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Environmental Factor

Environmental Factor

Your Online Source for NIEHS News

February 2021

Superfund Research meeting focuses on community, cutting-edge science

Participants in the program's annual event joined virtual poster sessions, scientific presentations, technology fairs, and resource sharing.

The NIEHS Superfund Research Program (SRP) held its annual meeting virtually for the first time Dec. 14-15, 2020. Though the format changed, the substance of the event remained robust, organized around the themes of community-level solutions to hazardous substance exposures and meeting environmental protection challenges with 21st century science. The Texas A&M University SRP Center hosted the meeting.

Bill Suk, Ph.D. Suk heads the NIEHS Hazardous Substances Research Branch. (Photo courtesy of Steve McCaw / NIEHS)

“Even though we would all prefer to be in person, I am pleased that we can still come together to share scientific discoveries, and we hope that you make the most of these virtual poster sessions,” said Bill Suk, Ph.D., SRP director.

Trainees rise to the occasion

Throughout the two days of the meeting, SRP trainees shared their unique and wide-ranging research experiences. More than 170 trainees presented posters and 11 trainees participated in scientific presentations showcasing their findings.

Using a new online poster format, attendees were able to enter a presentation, chat with the trainee, and scroll through interactive displays. They could visit the virtual poster gallery at any point during the meeting and view multimedia research exhibits.

Two talks were given by the 2019 K.C. Donnelly Externship Award winners. Jennifer Kay, Ph.D., winner of the 2020 Karen Wetterhahn Memorial Award, also gave a presentation.

virtual poster from 2020 SRP Annual Meeting Virtual posters took the place of physical displays at the 2020 SRP Annual Meeting. (Image courtesy of Texas A&M University)

Community-informed research

Representatives of the Texas Environmental Justice Advocacy Services (t.e.j.a.s.), which partners with the Texas A&M SRP Center, delivered a keynote address. They took attendees on a virtual version of their Toxic Tours, highlighting environmental justice issues. A panel of t.e.j.a.s leadership and Texas A&M SRP Community Engagement Core (CEC) members dialogued with meeting participants.

Community-informed research was the focus of another session, presented by four SRP researchers. Topics ranged from psychological health consequences of environmental contamination to drinking water inequalities and community engagement with green infrastructure.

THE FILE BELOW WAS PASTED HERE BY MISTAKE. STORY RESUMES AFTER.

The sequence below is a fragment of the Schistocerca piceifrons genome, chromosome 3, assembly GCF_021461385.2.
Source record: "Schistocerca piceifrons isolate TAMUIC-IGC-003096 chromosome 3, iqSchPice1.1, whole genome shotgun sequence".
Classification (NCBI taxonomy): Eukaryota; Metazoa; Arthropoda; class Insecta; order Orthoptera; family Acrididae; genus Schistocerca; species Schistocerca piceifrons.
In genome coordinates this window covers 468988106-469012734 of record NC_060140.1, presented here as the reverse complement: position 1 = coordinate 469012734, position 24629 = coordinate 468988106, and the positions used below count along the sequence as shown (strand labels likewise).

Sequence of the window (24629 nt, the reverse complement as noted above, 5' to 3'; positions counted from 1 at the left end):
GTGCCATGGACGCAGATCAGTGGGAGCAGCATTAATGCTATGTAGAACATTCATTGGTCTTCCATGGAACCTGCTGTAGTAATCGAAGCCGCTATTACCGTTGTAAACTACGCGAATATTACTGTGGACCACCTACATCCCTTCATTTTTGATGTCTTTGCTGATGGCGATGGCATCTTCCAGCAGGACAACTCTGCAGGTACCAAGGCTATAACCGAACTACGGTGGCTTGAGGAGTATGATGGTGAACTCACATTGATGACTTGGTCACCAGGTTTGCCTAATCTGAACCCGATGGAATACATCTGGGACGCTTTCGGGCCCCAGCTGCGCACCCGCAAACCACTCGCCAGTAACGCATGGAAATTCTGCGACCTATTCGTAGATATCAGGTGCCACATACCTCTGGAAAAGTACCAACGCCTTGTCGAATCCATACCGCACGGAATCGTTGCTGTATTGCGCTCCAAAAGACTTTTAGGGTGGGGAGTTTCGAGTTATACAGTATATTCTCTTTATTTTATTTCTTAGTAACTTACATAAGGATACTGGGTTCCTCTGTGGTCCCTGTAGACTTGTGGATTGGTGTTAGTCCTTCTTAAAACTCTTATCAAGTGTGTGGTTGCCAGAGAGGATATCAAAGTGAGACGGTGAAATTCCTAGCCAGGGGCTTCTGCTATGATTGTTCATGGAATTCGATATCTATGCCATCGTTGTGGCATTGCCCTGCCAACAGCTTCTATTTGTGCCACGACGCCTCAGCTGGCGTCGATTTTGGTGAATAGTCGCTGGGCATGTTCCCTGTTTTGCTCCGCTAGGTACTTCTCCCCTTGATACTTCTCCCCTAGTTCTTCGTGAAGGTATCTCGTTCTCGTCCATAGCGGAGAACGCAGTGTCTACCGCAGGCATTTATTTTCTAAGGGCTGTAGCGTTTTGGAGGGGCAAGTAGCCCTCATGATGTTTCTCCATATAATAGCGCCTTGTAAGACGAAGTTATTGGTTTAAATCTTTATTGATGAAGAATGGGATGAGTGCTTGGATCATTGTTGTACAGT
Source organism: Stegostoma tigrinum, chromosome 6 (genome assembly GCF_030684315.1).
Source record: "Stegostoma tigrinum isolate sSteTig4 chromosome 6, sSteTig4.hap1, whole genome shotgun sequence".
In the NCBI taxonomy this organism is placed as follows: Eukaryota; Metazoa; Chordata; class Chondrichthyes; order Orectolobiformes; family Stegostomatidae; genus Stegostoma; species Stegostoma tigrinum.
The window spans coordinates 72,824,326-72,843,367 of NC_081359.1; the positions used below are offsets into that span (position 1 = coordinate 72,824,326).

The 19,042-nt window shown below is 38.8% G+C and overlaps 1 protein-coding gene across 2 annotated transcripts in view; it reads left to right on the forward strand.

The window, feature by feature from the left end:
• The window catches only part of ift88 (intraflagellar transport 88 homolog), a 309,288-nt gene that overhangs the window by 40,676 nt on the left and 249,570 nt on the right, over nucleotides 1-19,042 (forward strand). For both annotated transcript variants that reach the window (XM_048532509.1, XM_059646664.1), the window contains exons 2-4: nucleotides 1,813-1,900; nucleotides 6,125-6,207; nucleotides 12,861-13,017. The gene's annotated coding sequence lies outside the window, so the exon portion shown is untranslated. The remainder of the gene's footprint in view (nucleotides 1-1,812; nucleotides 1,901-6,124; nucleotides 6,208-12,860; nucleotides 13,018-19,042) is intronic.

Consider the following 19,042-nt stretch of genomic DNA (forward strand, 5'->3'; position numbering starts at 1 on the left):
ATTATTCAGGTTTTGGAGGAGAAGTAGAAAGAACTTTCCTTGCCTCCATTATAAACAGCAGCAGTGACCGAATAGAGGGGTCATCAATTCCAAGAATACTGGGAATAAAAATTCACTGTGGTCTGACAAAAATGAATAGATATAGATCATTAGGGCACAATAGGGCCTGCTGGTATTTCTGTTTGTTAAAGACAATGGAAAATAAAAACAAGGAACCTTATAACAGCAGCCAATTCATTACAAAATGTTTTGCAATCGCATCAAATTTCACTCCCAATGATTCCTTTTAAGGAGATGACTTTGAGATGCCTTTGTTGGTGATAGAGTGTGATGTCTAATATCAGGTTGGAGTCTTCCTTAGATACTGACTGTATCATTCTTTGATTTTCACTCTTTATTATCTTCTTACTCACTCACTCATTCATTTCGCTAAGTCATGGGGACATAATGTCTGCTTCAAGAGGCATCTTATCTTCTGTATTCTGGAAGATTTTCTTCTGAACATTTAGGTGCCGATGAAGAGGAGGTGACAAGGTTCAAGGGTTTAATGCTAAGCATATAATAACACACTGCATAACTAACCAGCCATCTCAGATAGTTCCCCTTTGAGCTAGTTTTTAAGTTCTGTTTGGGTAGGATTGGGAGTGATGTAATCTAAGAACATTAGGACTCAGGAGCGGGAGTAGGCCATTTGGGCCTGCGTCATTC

“This theme is timely because community-engaged research and work to address disparities in susceptibility and effects of environmental exposures, including those from the biological threats present and future, is even more important today,” said Texas A&M SRP Center Director Ivan Rusyn Ph.D.

Juan Parras speaks with previous participants In this still image from the virtual toxic tour, Juan Parras, center, t.e.j.a.s. founder and executive director, spoke with participants on an earlier outing. (Photo courtesy of t.e.j.a.s.)

Translation and outreach tools

In another adaptation to the virtual setting, organizers added a section to the annual meeting webpage for SRP centers to share research translation and outreach tools they had developed. Attendees downloaded progress reports, infographics, and even coloring pages on complex research topics and center activities.

Typically, annual meetings offer a collaborative session with the Research Translation Core (RTC) and CEC. This year, that took the form of a separate webinar in November 2020, in which the Texas A&M CEC presented their work in the community.

A look ahead

Russell Thomas Ph.D., director of the U.S. Environmental Protection Agency (EPA) Center for Computational Toxicology and Exposure, delivered a second keynote address. His described the EPA path towards chemical safety testing that is efficient, protective, and uses fewer animals. the agency is conducting multidisciplinary research and established short- and long-term strategies to realize the testing vision.

In a second scientific presentation session, four SRP trainees presented data management frameworks, biological databases, and novel statistical practices. Data findability, accessibility, interoperability, and reusability (FAIR) was a common theme among the presentations.

(Natalie Rodriguez is a research and communication specialist for MDB Inc., a contractor for the NIEHS Superfund Research Program.)

Garett Sansom and local high school students Garett Sansom, center, from Texas A&M SRP Center, helped educate local high school students during a past t.e.j.a.s. toxic tour.
Texas A&M University, 2020 NIEHS SRP Annual Meeting, (Virtual Meeting), December 14-15 2020 The Texas A&M University SRP Center pivoted quickly and seamlessly to a virtual format, providing easy access to all materials surrounding the event. (Image courtesy of Texas A&M University)
Garett Sansom and Nalleli Hildalgo The virtual toxic tour showed Sansom and Nalleli Hildalgo, t.e.j.a.s. community outreach and education liaison, collecting soil samples.
Juan Parras wearing a face mask Parras leads a group past by one of the sites along the route of the toxic tour in this still image from the presentation.

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